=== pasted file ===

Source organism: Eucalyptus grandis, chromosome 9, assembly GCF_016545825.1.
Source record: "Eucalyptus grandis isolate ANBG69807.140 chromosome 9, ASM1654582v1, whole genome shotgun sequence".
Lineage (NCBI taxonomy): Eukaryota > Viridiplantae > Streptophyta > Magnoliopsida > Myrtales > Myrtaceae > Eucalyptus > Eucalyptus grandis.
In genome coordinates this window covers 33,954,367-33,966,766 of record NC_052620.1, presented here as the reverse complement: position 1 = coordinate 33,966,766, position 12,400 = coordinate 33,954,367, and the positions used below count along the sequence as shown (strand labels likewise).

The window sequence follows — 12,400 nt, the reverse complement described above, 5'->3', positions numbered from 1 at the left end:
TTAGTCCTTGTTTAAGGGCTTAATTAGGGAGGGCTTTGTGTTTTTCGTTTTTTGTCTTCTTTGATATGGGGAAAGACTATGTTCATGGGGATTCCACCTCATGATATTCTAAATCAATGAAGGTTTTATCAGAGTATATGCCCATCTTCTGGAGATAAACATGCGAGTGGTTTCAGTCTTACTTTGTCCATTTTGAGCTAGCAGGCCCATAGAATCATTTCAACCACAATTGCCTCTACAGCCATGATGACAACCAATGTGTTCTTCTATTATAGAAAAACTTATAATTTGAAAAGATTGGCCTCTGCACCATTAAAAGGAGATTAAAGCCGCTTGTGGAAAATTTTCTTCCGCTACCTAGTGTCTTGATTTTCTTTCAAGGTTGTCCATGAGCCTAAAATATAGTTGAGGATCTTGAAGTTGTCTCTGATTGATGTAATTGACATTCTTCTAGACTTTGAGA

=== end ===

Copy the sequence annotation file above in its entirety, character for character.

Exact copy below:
Source organism: Eucalyptus grandis, chromosome 9, assembly GCF_016545825.1.
Source record: "Eucalyptus grandis isolate ANBG69807.140 chromosome 9, ASM1654582v1, whole genome shotgun sequence".
Lineage (NCBI taxonomy): Eukaryota > Viridiplantae > Streptophyta > Magnoliopsida > Myrtales > Myrtaceae > Eucalyptus > Eucalyptus grandis.
In genome coordinates this window covers 33,954,367-33,966,766 of record NC_052620.1, presented here as the reverse complement: position 1 = coordinate 33,966,766, position 12,400 = coordinate 33,954,367, and the positions used below count along the sequence as shown (strand labels likewise).

The window sequence follows — 12,400 nt, the reverse complement described above, 5'->3', positions numbered from 1 at the left end:
TTAGTCCTTGTTTAAGGGCTTAATTAGGGAGGGCTTTGTGTTTTTCGTTTTTTGTCTTCTTTGATATGGGGAAAGACTATGTTCATGGGGATTCCACCTCATGATATTCTAAATCAATGAAGGTTTTATCAGAGTATATGCCCATCTTCTGGAGATAAACATGCGAGTGGTTTCAGTCTTACTTTGTCCATTTTGAGCTAGCAGGCCCATAGAATCATTTCAACCACAATTGCCTCTACAGCCATGATGACAACCAATGTGTTCTTCTATTATAGAAAAACTTATAATTTGAAAAGATTGGCCTCTGCACCATTAAAAGGAGATTAAAGCCGCTTGTGGAAAATTTTCTTCCGCTACCTAGTGTCTTGATTTTCTTTCAAGGTTGTCCATGAGCCTAAAATATAGTTGAGGATCTTGAAGTTGTCTCTGATTGATGTAATTGACATTCTTCTAGACTTTGAGA